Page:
February 1, 2018/by Jennifer Safian
Early one morning, my older daughter called to find out when I was going to the gym. I was rather surprised by her question and asked her if she needed something. She mumbled “no…that’s ok.”
She showed up at the gym and handed me an envelope containing pictures from a recent trip we took together. Embedded between the colorful images, I discovered a black and white image of a sonogram. My daughter was expecting a baby! I looked at her and she beamed back with joy. I was in between tears and laughter, unable to contain my excitement. “Can I tell people?” “No. Wait a few more weeks,” she replied.
Well, I was so excited I just had to share the news. I couldn’t resist telling some of the familiar faces in my class that I was going to be a grandmother! These people did not know my daughter, nor would she know that I told them and at that moment, I needed a space to express my uncontrollable joy. I couldn’t figure out what was more exciting to me, that my daughter was going to be a mother, or that I was going to be a grandmother. Overnight, I aged by one generation. Wow!
After the long wait, one day my daughter called. She was in labor and asked me to come to the hospital. As I went off to wait for my grandchild to arrive, something suddenly hit me. I was propelled back twenty-six years when I went into labor with this child, the very same who was now ready to give birth to her own baby. I had this strange feeling of being a new mother but at the same time, I was going to be a grandmother.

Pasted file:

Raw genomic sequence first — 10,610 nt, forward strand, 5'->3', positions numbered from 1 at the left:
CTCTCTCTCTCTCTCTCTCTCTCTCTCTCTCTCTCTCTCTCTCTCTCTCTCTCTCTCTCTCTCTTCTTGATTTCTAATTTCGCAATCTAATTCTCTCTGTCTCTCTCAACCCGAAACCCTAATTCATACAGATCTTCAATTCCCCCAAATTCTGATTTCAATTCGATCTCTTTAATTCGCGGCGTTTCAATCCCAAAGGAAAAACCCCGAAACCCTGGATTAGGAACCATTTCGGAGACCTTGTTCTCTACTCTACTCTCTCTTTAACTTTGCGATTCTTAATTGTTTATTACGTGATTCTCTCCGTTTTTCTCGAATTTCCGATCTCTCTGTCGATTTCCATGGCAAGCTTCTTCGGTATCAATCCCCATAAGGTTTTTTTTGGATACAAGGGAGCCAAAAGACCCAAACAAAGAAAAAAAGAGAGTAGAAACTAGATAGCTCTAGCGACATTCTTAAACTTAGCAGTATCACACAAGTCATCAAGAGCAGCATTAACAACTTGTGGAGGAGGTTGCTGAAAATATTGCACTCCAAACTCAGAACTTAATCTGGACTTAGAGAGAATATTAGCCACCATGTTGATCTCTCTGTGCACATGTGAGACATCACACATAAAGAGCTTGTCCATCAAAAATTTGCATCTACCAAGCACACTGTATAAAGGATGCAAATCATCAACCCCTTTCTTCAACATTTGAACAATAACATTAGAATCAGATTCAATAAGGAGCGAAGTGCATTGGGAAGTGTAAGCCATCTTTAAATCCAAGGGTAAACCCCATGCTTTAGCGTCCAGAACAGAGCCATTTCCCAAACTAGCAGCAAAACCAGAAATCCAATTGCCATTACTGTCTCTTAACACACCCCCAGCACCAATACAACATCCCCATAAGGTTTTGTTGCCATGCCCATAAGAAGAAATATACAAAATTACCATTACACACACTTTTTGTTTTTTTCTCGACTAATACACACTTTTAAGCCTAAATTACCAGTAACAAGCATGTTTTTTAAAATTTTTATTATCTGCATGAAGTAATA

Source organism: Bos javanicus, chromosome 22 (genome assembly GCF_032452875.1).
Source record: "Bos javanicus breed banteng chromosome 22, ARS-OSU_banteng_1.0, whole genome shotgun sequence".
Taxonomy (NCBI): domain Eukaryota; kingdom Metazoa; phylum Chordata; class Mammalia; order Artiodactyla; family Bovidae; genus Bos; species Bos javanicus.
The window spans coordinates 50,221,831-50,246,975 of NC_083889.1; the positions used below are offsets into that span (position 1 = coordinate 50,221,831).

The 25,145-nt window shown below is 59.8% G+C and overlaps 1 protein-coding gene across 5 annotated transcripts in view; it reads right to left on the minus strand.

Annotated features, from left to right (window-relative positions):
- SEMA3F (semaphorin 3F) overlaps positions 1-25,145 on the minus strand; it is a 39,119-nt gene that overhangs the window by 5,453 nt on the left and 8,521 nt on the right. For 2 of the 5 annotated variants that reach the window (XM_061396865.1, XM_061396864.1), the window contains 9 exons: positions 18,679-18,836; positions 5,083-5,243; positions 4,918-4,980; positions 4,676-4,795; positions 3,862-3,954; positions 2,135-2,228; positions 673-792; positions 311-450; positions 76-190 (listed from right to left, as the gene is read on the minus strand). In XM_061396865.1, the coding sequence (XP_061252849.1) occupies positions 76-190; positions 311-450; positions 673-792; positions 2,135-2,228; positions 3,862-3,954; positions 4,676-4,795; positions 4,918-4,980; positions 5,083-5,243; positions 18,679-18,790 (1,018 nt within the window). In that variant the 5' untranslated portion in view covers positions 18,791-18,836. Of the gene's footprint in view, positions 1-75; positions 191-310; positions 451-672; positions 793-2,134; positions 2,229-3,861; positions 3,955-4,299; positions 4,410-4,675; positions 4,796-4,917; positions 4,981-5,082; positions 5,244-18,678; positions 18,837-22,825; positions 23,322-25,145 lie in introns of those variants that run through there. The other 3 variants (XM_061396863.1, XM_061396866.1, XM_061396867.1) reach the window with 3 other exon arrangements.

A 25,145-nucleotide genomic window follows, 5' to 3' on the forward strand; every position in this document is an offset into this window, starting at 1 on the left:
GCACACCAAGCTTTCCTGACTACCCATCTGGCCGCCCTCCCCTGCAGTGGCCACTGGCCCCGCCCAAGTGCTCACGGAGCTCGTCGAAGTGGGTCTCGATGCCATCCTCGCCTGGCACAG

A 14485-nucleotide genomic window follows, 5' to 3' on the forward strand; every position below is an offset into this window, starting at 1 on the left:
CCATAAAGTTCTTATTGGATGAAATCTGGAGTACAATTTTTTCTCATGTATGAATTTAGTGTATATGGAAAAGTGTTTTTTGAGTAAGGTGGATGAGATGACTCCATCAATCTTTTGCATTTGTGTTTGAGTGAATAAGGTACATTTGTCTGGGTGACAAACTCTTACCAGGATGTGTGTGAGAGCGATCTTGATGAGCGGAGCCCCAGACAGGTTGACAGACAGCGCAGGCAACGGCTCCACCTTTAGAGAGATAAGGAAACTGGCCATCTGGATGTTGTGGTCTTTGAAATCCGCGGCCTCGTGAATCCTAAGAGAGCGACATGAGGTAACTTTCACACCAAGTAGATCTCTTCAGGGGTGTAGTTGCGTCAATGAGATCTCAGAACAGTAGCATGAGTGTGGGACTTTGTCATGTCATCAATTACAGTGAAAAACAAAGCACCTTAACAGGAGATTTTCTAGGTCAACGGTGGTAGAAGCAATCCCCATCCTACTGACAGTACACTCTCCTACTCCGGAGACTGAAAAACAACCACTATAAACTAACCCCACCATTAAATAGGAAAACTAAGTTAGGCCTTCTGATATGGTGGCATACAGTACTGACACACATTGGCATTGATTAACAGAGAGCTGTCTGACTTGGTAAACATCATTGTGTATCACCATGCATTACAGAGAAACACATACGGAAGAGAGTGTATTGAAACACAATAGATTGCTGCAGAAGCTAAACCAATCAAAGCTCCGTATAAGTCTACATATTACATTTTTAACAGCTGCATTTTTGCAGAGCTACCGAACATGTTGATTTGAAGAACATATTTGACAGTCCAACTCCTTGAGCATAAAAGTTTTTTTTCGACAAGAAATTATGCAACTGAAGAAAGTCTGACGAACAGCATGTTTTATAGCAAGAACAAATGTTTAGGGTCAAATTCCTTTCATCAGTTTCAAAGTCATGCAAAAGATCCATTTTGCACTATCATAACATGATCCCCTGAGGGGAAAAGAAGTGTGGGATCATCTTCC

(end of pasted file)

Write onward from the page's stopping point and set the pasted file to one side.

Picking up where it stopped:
A few days later, I went to help my daughter with the baby. I realized that I had not forgotten how to take care of a baby. It all came back in the flash of a second. But this was not my baby, this was my daughter’s baby and how was I supposed to act now? How does one act as a grandmother? I was not sure. A period of slight confusion ensued for me: who am I? What happened? I didn’t want to step on her toes, but I wanted to be supportive and helpful as possible.
Transitions require adjustments. Becoming a grandmother was certainly one for me, although probably not as huge as it was for my daughter and for her husband. This adjustment turned out to be an easy one, and a source of growth for the whole family. Within days, my daughter eased into her role and I, into mine, never imagining that my relationship with my daughter would be so enhanced by this little baby. I also discovered a new depth of emotion when I held and gazed at my new granddaughter! Life transitions offer us all sorts of wonderful surprises.
Update: That first baby is now 15 years old. I am now a grandmother to 9 grandchildren! I have embraced this transition and love being a Grandma.
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Jennifer Safian is a family and divorce mediator. She is tri-lingual and provides mediation services in Spanish, French, and English.